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MET Exon 14 Skipping Mutation in Non-Small Cell Lung Cancer Identified by Anchored Multiplex PCR and Next- Generation Sequencing

Tafe LJ, de Abreu FB, Peterson JD and Tsongalis GJ*

Laboratory for Clinical Genomics and Advanced Technology (CGAT), Department of Pathology and Laboratory Medicine, Dartmouth- Hitchcock Medical Center and the Norris Cotton Cancer Center, Lebanon, NH, USA

*Corresponding Author:
Gregory J Tsongalis
Department of Pathology and Laboratory
Medicine, Dartmouth-Hitchcock Medical
Center, 1 Medical Center Drive, Lebanon
Tel: +16036505498
Fax: +16036507214
E-mail: [email protected]

Received date: December 07, 2016; Accepted date: December 12, 2016; Published date: December 15, 2016

Citation: Tafe LJ, de Abreu FB, Peterson JD, et al. MET Exon 14 Skipping Mutation in Non-Small Cell Lung Cancer Identified by Anchored Multiplex PCR and Next-Generation Sequencing. J Cancer Epidemiol Prev. 2016, 1:1.

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Recurrent MET exon 14 (MET ex14) somatic splice site mutations have been described in 0.6 to 7% of lung non-small cell carcinomas (NSCLC) [1-3]. These mutations result in exon 14 skipping and subsequent MET activation with clinical trials demonstrating promising sensitivity to c-MET inhibitors [3]. These mutations are typically mutually exclusive of other lung adenocarcinoma known oncogenic driver mutations (e.g., EGFR, KRAS, BRAF, ERBB2, ALK, ROS1) but frequently co-occur with MDM2 and CDK4 amplification on chromosome 12q [2]. MET ex 14 mutations display diversity with upwards of 126 distinct DNA sequence variants described necessitating comprehensive genomic profiling by clinical laboratories for routine detection of these mutations in patients [2]. Of note, these MET ex14 splice site mutations are not limited to just NSCLC but also have been identified in a small percentage of gliomas and gastro-esophageal carcinomas [2,4].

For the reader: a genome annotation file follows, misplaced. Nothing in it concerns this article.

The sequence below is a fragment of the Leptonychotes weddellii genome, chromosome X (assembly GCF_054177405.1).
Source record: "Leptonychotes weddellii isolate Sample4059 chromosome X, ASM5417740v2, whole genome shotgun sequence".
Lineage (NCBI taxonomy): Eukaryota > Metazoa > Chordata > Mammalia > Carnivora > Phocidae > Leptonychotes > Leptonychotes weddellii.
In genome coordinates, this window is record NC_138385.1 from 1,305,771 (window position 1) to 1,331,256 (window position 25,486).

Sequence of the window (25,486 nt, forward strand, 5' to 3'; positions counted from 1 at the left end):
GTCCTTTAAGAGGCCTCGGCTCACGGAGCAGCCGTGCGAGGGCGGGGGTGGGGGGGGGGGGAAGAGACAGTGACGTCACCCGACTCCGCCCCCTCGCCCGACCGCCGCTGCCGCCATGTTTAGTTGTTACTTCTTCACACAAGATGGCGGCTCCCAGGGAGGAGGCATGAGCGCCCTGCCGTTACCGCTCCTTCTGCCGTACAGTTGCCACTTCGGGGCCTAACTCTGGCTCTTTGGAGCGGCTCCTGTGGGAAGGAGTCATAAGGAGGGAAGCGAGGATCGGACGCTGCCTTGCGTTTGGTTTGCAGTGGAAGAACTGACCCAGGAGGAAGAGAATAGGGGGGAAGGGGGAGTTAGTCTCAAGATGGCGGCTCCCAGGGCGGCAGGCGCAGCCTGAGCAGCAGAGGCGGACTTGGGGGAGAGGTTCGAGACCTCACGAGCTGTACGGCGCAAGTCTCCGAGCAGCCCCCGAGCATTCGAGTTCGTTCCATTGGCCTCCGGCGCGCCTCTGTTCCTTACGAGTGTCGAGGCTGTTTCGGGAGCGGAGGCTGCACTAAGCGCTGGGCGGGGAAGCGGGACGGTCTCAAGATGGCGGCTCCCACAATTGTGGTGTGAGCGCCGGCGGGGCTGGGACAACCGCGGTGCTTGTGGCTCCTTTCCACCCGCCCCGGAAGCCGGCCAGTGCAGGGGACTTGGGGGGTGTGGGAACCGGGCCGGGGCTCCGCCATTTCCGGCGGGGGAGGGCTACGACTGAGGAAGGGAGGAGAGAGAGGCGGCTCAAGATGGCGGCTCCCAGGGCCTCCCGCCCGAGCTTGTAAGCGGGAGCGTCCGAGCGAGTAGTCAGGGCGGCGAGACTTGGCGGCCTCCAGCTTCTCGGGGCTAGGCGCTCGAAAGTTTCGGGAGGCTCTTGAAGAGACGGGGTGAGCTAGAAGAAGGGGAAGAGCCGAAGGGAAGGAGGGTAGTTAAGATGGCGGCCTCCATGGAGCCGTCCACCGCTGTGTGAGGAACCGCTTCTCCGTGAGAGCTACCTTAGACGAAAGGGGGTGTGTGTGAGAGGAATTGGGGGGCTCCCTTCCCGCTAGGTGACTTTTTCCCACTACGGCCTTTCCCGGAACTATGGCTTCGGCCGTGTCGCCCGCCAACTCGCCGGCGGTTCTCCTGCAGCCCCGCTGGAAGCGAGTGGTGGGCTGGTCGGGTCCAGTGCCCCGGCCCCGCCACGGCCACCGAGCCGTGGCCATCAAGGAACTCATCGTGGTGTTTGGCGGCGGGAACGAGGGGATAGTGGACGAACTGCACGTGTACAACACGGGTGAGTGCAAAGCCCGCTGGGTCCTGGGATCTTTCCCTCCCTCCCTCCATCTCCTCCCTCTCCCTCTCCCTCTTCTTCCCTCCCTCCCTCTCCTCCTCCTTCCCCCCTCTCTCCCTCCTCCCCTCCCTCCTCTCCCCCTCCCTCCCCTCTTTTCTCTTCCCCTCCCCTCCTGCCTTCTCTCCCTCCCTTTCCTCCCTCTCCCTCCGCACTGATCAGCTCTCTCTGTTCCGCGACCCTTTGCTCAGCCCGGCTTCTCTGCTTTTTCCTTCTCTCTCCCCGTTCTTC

Anchored multiplex PCR and next-generation sequencing is a novel method adopted by some clinical laboratories to detect somatic fusion events in formalin-fixed paraffin-embedded (FFPE) tumor tissues. Using RNA and DNA based NGS methods, we identified and confirmed a MET ex14 splice site mutation in two tumor tissues from an 82-year-old woman with lung adenocarcinoma. In our laboratory, DNA and RNA is extracted simultaneously from using the Qiagen AllPrep DNA/RNA FFPE Kit on the QIAcube. Next generation sequencing (NGS) is performed on both the RNA and DNA extracted from the FFPE. RNA undergoes reverse transcription to cDNA and is tested for fusions and other mutations associated with 53 genes using the Archer® FusionPlex® Solid Tumor Kit on the Illumina MiSeq instrument. One of the main advantages of the Archer assay’s chemistry (anchored multiplex PCR) is that it can detect fusions associated with the genes in this kit without prior knowledge of fusion partners or breakpoints by using universal adaptors at one end of the cDNA [5]. Following sequencing, data analysis is performed using Archer Analysis software (v4.0.11); at this point any fusion partner genes or sequence variants can be identified after aligning to the reference genome. DNA is also tested for hotspot mutations in 50 genes using the AmpliSeq v2 kit on the Ion Torrent PGM instrument; analysis is performed using Torrent Suite (v4.0.2) for alignment and variant calling and Golden Helix SVS (v8.3.4) for annotation. Testing our patient’s tumor DNA with the AmpliSeq v2 assay identified two genomic alterations, a TP53 mutation (c.527G>A, p.C176Y) in exon 5 and a MET substitution mutation (c.2942-1G>A) in the splice site acceptor region (3’ region of intron upstream of ex 14; genomic position 116,411,902) of exon 14 (Figure 1a). The MET ex14 mutation was confirmed with the Archer FusionPlex assay and identified as an oncogenic isoform of MET resulting in skipping of exon 14 (Figure 1b). This particular MET mutation has been previously described by Frampton et al. [2].